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The book provides a list of covered bridges in New Brunswick and Quebec in 1970. Although the list includes the names of 101 covered bridges in New Brunswick, the authors say 113 bridges existed in 1974/75 when they made their visits. The book also says there were 307 covered bridges in New Brunswick in 1950. Many of the names in the list are no longer familiar in today’s covered bridge lexicon: two bridges over the Shikatehawk River in Carleton County; Windgap Brook #1 in Kings County; Southwest Long Creek in Queens County; and Chemical Creek #1 in Albert County. As a point of interest, in the 1960s, there were still three covered bridges in Nova Scotia.

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The Foreword to the book is by Milton Gregg, born in Kings County, New Brunswick – cabinet minister, recipient of the Victoria Cross for bravery in World War II and Officer of the Order of Canada. He was also the founder and head of the League for Rural Renewal mentioned above.

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I was very fortunate to receive my copy of this book from a friend and I thank him again for the gift. Amazon lists the book as available through one of their associated sellers.

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Copyright 2016 Jane Tims

on my bookshelf –  A Photo Tour of the Covered Bridges of New Brunswick by Ray Boucher

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As I make revisions to my poetry manuscript ‘in the shelter of the covered bridge’, my collection of books about covered bridges in New Brunswick provides needed reference material. Ray Boucher’s book A Photo Tour of the Covered Bridges of New Brunswick looks at the 64 covered bridges present in the province in 2008. Today only 60 of these remain.

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Ray Boucher. A Photo Tour of the Covered Bridges of New Brunswick. Kissing Bridge Publications, 2009.

A Photo Tour takes the reader county-by-county to discover New Brunswick’s covered bridges. Many of the bridges are shown in more than one photo and photos were taken in every season. I particularly like the photos showing a bridge from up or downstream.

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Now gone from this record of 64 are the Adair Bridge (North Becaguimec River #1) (lost to fire in 2009), the Aaron Clark Bridge (Canaan River #1) (lost to flooding in 2014), the Stone Ridge Bridge (Keswick River #6) (lost to fire in 2008), and the Mangrum Bridge (Becaguimec River #3) (lost to fire in 2011). My version of the book has notes added in red to indicate the 2014 and 2008 losses. The historical value of this book is the photographic record of these four bridges as well as those still standing.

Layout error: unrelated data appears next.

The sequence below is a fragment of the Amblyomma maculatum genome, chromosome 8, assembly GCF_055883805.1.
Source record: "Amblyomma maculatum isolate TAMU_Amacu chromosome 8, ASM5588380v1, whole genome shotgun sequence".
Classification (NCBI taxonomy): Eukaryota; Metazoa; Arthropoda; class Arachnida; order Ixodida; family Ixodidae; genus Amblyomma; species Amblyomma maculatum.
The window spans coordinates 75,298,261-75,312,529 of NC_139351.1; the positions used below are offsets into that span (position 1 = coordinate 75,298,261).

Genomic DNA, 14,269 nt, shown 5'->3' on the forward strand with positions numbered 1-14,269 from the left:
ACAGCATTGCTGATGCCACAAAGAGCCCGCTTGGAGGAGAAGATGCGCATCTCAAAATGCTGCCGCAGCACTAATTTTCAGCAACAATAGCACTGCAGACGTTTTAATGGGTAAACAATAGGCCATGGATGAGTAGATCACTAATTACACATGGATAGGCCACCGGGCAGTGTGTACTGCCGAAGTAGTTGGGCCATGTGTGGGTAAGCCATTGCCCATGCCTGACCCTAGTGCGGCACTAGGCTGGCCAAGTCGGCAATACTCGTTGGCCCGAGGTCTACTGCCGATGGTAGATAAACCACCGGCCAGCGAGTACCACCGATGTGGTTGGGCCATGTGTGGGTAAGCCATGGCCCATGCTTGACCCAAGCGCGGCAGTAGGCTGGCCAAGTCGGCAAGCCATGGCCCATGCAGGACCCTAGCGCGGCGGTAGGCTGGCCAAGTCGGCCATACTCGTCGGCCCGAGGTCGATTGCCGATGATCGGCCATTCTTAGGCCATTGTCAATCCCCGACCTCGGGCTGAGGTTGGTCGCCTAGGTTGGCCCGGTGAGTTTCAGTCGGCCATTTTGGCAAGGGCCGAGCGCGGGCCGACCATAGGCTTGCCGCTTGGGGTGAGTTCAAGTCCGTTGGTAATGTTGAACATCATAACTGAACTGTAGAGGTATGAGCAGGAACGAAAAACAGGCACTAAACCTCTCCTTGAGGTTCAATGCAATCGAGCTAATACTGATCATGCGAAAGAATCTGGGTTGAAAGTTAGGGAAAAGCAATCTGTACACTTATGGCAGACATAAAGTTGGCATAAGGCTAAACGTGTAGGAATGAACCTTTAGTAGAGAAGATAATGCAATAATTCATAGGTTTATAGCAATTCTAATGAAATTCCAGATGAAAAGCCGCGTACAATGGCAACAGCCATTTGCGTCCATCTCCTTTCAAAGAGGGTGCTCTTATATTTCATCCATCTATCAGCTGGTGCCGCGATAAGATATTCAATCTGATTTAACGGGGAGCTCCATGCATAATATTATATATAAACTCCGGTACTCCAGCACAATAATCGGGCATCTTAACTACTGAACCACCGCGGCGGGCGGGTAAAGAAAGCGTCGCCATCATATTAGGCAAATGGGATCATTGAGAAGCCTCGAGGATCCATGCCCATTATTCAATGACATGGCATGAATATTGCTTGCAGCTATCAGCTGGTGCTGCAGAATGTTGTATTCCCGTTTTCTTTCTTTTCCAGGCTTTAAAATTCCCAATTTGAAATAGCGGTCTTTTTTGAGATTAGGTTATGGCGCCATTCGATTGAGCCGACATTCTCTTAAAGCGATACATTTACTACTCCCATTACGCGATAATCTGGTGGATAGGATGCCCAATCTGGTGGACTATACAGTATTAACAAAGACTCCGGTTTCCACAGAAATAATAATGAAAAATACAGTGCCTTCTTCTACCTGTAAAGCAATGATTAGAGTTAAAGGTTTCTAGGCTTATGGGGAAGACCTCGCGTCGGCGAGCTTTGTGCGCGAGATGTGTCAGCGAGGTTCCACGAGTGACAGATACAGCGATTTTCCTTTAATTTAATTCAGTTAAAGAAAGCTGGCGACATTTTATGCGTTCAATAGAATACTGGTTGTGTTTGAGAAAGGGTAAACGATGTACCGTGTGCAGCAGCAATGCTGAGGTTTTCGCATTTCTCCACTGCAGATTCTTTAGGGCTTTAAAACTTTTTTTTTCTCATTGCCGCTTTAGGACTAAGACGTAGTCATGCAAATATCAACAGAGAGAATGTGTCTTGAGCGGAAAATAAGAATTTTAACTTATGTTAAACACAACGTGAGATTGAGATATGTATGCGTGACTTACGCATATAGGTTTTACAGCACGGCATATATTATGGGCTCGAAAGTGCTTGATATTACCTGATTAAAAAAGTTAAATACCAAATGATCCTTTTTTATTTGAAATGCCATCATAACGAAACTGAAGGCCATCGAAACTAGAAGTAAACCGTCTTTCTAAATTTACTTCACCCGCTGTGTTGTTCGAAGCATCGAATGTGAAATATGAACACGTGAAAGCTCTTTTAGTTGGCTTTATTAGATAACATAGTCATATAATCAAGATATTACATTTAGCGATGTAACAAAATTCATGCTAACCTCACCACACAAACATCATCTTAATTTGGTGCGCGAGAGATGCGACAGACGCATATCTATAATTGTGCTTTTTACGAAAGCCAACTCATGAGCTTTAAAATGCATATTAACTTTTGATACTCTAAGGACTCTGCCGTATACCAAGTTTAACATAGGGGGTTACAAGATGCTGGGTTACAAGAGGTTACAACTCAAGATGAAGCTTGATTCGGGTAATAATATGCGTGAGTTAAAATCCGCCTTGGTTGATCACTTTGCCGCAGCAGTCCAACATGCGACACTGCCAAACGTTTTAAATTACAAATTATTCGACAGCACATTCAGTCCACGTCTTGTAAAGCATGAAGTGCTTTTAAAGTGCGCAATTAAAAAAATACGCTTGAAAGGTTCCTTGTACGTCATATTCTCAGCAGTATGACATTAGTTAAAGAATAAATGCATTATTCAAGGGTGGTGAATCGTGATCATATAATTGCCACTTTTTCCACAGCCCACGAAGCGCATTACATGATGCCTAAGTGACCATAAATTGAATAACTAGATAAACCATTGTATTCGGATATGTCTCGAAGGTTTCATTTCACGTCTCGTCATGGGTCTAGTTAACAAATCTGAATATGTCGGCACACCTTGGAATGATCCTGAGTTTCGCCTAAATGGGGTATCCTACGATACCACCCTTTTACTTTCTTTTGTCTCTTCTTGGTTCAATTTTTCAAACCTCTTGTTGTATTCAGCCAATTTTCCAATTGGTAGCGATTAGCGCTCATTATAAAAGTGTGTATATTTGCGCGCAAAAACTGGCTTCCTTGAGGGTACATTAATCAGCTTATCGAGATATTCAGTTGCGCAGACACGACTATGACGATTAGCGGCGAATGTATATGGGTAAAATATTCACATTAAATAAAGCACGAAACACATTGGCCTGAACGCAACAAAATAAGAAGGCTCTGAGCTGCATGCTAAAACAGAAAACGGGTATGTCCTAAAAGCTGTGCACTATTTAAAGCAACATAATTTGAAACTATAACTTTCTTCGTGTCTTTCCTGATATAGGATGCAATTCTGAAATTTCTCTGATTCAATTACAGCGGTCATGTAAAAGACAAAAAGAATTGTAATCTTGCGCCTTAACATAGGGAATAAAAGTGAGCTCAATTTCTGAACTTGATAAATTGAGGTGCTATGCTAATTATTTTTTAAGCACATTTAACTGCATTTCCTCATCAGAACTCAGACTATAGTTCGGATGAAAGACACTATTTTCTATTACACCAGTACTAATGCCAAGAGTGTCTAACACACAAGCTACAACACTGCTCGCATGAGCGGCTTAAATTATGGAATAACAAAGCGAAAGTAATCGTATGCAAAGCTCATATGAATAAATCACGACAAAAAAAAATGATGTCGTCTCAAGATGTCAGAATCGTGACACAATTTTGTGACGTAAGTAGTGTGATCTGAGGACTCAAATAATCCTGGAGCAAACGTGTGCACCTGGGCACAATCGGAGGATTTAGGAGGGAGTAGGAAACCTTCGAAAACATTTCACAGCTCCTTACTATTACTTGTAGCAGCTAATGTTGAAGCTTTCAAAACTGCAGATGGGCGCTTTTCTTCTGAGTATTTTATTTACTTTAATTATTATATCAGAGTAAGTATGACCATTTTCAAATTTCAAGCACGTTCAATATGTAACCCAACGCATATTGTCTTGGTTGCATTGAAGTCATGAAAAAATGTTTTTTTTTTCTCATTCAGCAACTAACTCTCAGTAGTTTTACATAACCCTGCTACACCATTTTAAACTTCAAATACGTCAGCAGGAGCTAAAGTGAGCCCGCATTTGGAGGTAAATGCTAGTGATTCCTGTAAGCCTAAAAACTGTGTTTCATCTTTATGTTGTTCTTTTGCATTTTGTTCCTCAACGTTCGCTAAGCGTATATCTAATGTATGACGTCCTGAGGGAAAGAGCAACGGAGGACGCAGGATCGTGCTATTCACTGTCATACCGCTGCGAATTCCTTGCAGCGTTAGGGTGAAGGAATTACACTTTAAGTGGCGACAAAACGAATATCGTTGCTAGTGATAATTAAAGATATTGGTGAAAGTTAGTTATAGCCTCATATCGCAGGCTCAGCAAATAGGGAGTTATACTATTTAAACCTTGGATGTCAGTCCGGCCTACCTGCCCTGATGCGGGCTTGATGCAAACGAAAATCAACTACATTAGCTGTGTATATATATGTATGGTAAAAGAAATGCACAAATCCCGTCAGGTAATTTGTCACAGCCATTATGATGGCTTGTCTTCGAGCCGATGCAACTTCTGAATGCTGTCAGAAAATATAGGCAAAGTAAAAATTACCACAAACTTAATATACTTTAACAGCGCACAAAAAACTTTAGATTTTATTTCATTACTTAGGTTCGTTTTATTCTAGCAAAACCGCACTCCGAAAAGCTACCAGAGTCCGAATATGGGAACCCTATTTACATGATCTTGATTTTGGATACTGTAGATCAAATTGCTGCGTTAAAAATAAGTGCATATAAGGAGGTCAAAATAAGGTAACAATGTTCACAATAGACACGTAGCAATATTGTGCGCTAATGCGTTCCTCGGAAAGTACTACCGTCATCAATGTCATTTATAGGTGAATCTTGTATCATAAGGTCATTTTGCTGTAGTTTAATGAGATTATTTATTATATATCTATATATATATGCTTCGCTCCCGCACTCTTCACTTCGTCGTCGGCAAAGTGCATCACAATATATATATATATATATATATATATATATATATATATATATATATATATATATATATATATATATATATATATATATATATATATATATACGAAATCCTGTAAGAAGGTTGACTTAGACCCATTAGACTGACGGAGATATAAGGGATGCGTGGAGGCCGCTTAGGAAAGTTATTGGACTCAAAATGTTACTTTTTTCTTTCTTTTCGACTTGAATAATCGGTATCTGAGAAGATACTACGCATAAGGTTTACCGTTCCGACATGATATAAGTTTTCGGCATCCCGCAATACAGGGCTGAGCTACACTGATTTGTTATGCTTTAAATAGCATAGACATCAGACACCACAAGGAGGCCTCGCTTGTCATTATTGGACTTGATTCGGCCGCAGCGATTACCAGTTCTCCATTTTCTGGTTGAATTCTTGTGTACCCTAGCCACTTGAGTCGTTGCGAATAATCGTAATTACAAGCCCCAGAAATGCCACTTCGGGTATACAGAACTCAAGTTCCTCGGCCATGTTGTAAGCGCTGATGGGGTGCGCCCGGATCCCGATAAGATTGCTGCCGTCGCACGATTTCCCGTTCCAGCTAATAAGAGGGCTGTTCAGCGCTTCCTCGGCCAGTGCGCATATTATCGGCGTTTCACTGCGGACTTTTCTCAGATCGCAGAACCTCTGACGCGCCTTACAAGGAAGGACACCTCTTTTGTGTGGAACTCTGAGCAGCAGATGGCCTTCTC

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Each photo is accompanied by facts on bridge length and date of construction, and interesting notes and anecdotes on the bridge and the photographer’s visit. Since my husband accompanied me on my visits to the covered bridges I am writing about, I liked reading that this book was also a husband and wife effort!

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I was able to buy a copy of this book on Amazon.ca … my collection of books about covered bridges is growing!

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Copyright 2016 Jane Tims

on my bookshelf: New Brunswick’s Covered Bridges by Helen Coldrick

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One of the ‘must haves’ in a collection of books about covered bridges in New Brunswick is Helen Coldrick’s soft cover book New Brunswick’s Covered Bridges. It includes drawings and information on the 70 bridges that existed in 1992. Today there are only 60 covered bridges in New Brunswick and Helen’s book is one way of seeing some of what we are missing.

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Helen Coldrick. New Brunswick’s Covered Bridges. Neptune Publishing Company Limited: Saint John, 1992.